How to plan your cash flow when your eCommerce business is seasonal
There was once an entrepreneur with a clear idea for a business that specialises in gifts for a very specific day: Mother’s Day. After a few successful years of making moms throughout the world smile, that business grows to generate around $2 million in revenue in the month of May alone. But throughout the rest of the year, as online shoppers focus their attention on other festivities, business is much slower, and monthly revenues are unlikely to top $600,000.
These fluctuations in revenue are drastic, but they aren’t unique. All seasonal retailers experience some level of demand fluctuations that boost profits, contrasted by comparatively low profits outside of peak season. You can maximise profits in peak season and mitigate the financial stress of the low season by planning your cash flows to ensure year-round success for your business.
Seasonal fluctuations in demand drastically impact your inventory needs and can make it difficult to maintain stable cash flows throughout peak and low seasons. Inaccurate sales predictions can lead to major issues, like overstock that eats into your profit margins. Revenue forecasting helps you mitigate these problems by helping you estimate future sales, so you can meet demand fluctuations. And the more accurate your forecasting is, the easier it will be to scale your business to match seasonality.
Seasonal fluctuations in demand drastically impact your inventory needs and can make it difficult to maintain stable cash flows throughout peak and low seasons
Start by gathering your sales data for the last two to three years of operations. This will give you the insight into sales patterns you need to identify sales trends that will help predict demand, like when sales could begin to pick up and which products are most popular. You can also run a scenario analysis to see how different forecasts will impact your business. For example, if sales are drastically lower than forecasted, your capital will be tied up in illiquid assets until you’re able to sell them for a profit.
Prepare a budget
After forecasting, you’ll have a good idea of what sales demand will be and which products you need to meet that demand. Then you can begin assessing product costs to determine what capital your business needs to stock inventory.
Start by assessing the cost to buy products from a manufacturer or supplier and considering the payment terms, like if you’ll need to pay full price upfront. While some manufacturers may be willing to delay payment for large customers, it’s unlikely to be an option if your eCommerce business is small or doesn’t have a long-term partnership with your manufacturer. To buy product, a business will need to pay full price for the product upfront or place a deposit and pay the remaining balance at a later date.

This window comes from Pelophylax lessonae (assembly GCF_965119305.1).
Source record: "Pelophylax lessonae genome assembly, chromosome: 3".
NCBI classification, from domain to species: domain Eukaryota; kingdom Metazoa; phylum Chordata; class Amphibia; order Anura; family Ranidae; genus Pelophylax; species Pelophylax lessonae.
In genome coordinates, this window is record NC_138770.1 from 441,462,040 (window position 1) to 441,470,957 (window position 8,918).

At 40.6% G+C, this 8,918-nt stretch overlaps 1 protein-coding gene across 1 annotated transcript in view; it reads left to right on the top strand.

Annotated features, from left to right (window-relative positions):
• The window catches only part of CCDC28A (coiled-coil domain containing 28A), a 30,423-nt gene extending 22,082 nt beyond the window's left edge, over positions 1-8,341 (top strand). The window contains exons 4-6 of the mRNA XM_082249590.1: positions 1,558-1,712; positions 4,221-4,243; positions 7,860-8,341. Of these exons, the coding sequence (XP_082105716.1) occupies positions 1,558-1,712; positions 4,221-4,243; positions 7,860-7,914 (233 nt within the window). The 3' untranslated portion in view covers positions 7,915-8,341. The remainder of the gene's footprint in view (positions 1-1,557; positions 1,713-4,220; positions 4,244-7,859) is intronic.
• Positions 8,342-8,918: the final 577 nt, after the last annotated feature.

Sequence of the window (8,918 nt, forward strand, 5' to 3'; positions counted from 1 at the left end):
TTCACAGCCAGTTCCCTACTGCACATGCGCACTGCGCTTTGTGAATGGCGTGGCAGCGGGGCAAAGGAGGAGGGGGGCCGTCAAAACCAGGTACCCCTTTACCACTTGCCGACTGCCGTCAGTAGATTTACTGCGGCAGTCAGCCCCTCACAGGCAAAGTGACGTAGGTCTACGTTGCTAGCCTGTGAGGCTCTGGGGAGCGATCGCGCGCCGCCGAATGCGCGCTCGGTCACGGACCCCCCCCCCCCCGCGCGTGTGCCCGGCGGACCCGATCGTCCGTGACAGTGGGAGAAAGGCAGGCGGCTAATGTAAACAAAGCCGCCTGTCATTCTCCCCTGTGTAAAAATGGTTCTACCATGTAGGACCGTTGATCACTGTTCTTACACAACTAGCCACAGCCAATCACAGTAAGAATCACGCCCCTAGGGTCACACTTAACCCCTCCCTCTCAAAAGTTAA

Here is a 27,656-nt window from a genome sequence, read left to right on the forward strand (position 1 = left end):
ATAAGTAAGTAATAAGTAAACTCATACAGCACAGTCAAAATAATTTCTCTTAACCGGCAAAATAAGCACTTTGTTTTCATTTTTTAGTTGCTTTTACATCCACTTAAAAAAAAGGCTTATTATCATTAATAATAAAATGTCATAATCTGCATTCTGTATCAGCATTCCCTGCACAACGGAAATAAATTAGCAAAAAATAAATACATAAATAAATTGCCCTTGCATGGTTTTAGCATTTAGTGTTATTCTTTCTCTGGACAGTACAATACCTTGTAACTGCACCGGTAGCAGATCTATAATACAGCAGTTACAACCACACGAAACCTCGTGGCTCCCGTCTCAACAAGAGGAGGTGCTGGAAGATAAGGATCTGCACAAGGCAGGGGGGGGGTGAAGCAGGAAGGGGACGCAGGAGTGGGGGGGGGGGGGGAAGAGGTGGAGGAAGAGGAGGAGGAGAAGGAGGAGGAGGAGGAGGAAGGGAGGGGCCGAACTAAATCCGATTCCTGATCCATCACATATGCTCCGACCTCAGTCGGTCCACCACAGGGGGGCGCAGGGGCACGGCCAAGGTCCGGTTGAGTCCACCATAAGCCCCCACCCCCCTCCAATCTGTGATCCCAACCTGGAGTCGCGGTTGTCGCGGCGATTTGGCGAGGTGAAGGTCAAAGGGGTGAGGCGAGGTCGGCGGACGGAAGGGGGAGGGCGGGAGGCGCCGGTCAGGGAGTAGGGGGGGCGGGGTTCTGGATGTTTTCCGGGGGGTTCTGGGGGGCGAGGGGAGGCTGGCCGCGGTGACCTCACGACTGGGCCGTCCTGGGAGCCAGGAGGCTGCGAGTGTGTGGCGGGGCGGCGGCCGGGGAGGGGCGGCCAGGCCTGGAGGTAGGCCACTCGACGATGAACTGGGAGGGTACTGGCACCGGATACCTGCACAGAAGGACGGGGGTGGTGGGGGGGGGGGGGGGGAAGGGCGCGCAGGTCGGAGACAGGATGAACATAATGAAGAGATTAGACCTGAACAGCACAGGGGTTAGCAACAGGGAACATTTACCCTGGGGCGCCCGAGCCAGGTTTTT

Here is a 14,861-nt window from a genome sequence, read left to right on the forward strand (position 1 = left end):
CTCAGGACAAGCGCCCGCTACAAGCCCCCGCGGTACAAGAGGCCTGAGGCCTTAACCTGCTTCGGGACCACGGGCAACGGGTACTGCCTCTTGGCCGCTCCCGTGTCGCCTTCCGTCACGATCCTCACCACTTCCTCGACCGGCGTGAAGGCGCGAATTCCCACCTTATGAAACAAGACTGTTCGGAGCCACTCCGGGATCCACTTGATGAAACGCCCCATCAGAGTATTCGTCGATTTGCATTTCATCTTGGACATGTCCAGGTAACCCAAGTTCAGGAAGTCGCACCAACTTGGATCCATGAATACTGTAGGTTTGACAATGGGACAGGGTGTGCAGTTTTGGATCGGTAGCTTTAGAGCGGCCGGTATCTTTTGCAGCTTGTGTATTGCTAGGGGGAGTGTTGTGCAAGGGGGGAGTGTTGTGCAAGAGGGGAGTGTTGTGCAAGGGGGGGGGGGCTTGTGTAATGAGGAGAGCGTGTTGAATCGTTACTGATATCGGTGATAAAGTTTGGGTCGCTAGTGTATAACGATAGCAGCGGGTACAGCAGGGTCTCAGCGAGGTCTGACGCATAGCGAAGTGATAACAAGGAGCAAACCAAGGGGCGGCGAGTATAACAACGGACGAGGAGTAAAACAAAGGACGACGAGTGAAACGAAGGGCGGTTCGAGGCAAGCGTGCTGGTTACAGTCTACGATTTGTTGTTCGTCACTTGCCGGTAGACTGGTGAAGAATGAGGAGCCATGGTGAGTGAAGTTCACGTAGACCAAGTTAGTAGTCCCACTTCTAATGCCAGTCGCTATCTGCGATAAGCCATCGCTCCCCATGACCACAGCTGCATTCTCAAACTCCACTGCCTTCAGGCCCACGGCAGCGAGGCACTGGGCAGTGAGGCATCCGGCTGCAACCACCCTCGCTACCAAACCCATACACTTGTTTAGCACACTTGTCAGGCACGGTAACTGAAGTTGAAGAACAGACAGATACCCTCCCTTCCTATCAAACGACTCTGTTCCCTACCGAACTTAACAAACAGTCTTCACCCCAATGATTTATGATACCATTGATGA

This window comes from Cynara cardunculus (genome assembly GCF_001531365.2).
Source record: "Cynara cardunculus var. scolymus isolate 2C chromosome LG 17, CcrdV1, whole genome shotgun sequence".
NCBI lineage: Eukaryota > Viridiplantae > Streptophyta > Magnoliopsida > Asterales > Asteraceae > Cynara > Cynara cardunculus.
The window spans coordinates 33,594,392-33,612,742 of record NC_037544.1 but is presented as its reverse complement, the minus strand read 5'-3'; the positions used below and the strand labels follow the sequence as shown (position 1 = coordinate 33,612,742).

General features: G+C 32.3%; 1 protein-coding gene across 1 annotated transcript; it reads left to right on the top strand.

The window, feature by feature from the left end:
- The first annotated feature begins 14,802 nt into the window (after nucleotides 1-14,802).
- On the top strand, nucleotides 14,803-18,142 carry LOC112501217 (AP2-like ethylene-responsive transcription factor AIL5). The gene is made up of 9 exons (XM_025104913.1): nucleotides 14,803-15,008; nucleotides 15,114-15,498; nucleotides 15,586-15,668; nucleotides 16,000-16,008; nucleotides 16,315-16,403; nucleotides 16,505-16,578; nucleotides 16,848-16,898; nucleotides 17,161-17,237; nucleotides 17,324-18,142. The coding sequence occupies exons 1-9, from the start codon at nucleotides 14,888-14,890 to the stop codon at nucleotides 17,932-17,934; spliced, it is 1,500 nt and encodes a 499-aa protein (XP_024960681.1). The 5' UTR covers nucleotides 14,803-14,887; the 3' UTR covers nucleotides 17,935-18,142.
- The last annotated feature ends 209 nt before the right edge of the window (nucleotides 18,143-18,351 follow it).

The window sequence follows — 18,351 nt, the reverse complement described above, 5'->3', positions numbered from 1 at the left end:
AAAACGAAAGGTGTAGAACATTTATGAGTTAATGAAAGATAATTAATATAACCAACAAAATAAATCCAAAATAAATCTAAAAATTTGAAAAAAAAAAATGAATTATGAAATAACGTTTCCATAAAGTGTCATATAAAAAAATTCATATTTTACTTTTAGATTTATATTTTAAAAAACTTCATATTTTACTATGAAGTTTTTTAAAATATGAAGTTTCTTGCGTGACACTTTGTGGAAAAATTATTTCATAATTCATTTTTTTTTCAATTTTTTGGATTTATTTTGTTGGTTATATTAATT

This presents a financial problem for eCommerce businesses — their ability to pay for product defines order size. If the business doesn’t have access to financing, it might not be able to afford enough product to meet forecasted demand. This is particularly true for growing brands, whose future sales will outpace current operations, which means they won’t have enough profit to buy product, and they will miss out on sales opportunities. After all, you can’t pour all of your budget into product — there are other operational costs to consider as well.
Some of those other costs include the domain name and hosting platform for your website, labor, and storage for your inventory. You may also want to include savings and reserve funds in your budget to provide a safety net if hidden costs come up. For example, if sales are lower than your forecast, you might need capital to invest in marketing during the low season.
Understand lead times and payment terms
“Lead time” is the period of time between when you first place an order with a supplier and when you receive the shipment for your inventory. In simple terms, it’s how long it takes a supplier to fulfil your order — and it has a big impact on your business. Lead time dictates when you will need to place an order to prepare for seasonal demand and when you’ll need to have the funds to pay.
For example, an eCommerce business that specialises in home and garden supplies will need outdoor patio furniture in stock when customers begin shopping for those items in the spring. Manufacturing this type of furniture takes months, translating to a six- to eight-month lead time. This means the business would need to place the order in August to have products in stock by February, when it will begin receiving its first orders. The brand should also be prepared to pay a deposit when it places the order, which means it will need to explore financing options at least one month before placing the order.
Lead times can vary greatly depending on the business and the industry it operates in. While retailers selling garden furniture have months-long lead times, holiday chocolate sellers may only need to wait a few weeks for a supplier to fill their order.
Talking with multiple suppliers will help you understand what the average lead time is and what type of credit or payment terms you can expect. These conversations are also an opportunity to negotiate for better terms. For example, a supplier may be willing to offer better payment options if you agree to pay a marginally higher price for the products. While the cost of goods sold (COGS) is higher, the payments are more affordable, which means you won’t have to borrow or finance as much capital.